Friday, June 25, 2010

1a 2ae q37 a4: Whether sadness is more harmful to the body than the other passions of the soul? Yes.

Tristitia, inter omnes animae passiones, magis corpori nocet, quia tristitia repugnat humanae vitae quantum ad speciem sui motus, et non solum quantum ad mensuram seu quantitatem, sicut aliae animae passiones.

Of all the soul's passions, sorrow is most harmful to the body, because sorrow is repugnant to human life in respect of the species of its movement, and not merely in respect of its measure or quantity, as is the case with the other passions of the soul.

Est autem attendendum in omnibus animae passionibus, quod transmutatio corporalis, quae est in eis materialis, est conformis et proportionata motui appetitus, qui est formalis: sicut in omnibus materia proportionatur formae.

Now it must be noted that, in all the passions of the soul, the bodily transmutation which is their material element, is in conformity with and in proportion to the appetitive movement, which is the formal element: just as in everything matter is proportionate to form.

Illae ergo animae passiones quae important motum appetitus ad prosequendum aliquid, non repugnant vitali motioni secundum speciem, sed possunt repugnare secundum quantitatem: ut amor, gaudium, desiderium, et huiusmodi. Et ideo ista secundum speciem suam iuvant naturam corporis, sed propter excessum possunt nocere.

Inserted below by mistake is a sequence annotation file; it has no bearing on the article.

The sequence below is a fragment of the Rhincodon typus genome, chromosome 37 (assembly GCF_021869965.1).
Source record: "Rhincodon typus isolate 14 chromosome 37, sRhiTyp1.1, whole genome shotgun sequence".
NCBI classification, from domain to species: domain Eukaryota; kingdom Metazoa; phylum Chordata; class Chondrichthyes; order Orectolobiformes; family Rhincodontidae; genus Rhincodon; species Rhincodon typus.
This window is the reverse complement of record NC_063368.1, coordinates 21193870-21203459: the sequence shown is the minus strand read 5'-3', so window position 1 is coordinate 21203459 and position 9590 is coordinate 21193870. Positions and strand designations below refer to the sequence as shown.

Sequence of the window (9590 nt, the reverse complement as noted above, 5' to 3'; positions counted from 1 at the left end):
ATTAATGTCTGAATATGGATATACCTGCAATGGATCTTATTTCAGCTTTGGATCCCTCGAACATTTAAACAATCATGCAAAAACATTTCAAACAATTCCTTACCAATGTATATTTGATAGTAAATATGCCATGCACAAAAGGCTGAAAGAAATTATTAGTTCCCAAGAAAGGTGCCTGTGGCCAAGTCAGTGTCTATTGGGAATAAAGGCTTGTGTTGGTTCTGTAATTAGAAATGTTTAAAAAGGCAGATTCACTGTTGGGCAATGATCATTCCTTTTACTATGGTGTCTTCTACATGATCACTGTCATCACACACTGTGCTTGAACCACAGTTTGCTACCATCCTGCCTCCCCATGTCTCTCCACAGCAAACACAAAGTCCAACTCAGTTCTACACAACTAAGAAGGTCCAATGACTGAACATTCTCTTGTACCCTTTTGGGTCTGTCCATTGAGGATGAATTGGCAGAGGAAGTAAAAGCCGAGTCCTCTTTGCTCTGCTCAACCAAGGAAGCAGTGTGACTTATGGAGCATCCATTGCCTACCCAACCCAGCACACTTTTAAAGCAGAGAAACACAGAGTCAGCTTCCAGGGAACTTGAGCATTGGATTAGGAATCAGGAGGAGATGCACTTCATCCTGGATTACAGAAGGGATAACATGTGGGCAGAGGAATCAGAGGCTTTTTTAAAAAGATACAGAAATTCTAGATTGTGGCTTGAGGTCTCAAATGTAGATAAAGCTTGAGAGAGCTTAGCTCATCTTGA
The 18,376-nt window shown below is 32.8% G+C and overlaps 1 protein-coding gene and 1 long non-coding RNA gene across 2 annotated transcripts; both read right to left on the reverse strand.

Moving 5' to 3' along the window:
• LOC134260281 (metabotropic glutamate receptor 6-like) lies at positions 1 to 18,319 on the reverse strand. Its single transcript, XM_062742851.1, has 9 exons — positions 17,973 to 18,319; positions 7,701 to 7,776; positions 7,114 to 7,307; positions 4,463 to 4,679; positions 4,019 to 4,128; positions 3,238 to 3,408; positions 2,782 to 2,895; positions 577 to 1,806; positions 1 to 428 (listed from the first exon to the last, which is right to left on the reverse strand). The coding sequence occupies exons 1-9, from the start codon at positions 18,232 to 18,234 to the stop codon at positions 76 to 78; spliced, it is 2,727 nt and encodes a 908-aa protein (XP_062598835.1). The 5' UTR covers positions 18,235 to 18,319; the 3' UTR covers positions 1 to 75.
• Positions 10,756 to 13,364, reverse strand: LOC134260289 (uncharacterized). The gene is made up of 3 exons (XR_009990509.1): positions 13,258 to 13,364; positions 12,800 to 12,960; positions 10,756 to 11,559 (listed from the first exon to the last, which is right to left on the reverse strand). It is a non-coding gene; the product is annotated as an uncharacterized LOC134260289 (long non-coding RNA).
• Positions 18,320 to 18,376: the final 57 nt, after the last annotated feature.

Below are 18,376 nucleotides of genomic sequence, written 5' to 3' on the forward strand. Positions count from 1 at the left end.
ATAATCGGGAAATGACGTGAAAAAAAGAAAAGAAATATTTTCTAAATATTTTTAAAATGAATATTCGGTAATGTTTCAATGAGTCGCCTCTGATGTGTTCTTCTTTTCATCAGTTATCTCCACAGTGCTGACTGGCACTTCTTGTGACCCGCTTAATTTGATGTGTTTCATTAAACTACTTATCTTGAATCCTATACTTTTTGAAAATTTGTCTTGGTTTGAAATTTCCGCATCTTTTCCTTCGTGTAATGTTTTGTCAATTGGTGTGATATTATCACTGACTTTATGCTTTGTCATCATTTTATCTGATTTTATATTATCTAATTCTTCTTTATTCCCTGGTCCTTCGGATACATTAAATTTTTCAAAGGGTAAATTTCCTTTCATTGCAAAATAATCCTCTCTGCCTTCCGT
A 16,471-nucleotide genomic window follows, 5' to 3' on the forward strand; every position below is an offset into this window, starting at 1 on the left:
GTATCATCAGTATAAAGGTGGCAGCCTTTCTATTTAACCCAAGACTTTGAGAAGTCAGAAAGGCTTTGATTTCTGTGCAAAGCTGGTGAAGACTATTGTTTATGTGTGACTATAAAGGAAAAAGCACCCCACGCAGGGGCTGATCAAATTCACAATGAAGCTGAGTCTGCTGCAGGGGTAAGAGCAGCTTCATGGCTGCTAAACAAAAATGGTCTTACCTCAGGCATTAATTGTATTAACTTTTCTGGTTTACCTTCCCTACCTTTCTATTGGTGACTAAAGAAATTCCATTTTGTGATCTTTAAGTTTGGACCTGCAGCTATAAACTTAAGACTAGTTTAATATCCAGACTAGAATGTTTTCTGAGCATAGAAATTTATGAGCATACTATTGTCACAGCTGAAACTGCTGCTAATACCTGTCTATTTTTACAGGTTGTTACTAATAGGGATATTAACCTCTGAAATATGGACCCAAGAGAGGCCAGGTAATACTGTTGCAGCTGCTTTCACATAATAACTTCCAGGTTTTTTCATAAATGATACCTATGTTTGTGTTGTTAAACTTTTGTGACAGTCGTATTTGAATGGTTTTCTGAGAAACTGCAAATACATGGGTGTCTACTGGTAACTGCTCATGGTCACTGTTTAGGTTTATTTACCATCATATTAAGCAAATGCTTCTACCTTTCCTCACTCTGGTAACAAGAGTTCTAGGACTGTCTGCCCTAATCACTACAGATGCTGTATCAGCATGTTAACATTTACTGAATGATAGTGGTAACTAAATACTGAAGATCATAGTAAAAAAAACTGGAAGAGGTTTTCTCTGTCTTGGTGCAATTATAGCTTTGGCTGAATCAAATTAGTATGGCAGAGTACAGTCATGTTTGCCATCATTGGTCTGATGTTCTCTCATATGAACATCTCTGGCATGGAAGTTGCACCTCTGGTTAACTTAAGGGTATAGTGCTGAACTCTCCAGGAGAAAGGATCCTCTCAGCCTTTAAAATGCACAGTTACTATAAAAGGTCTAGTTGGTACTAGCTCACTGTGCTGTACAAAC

Consequently those passions that imply a movement of the appetite in pursuit of something, are not repugnant to the vital movement as regards its species, but they may be repugnant thereto as regards its measure: such are love, joy, desire and the like; wherefore these passions conduce to the well-being of the body; though, if they be excessive, they may be harmful to it.

Passiones autem quae important motum appetitus cum fuga vel retractione quadam, repugnant vitali motioni non solum secundum quantitatem, sed etiam secundum speciem motus, et ideo simpliciter nocent: sicut timor et desperatio, et prae omnibus tristitia, quae aggravat animum ex malo praesenti, cuius est fortior impressio quam futuri.

On the other hand, those passions which denote in the appetite a movement of flight or contraction, are repugnant to the vital movement, not only as regards its measure, but also as regards its species; wherefore they are simply harmful: such are fear and despair, and above all sadness which depresses the soul by reason of a present evil, which makes a stronger impression than future evil.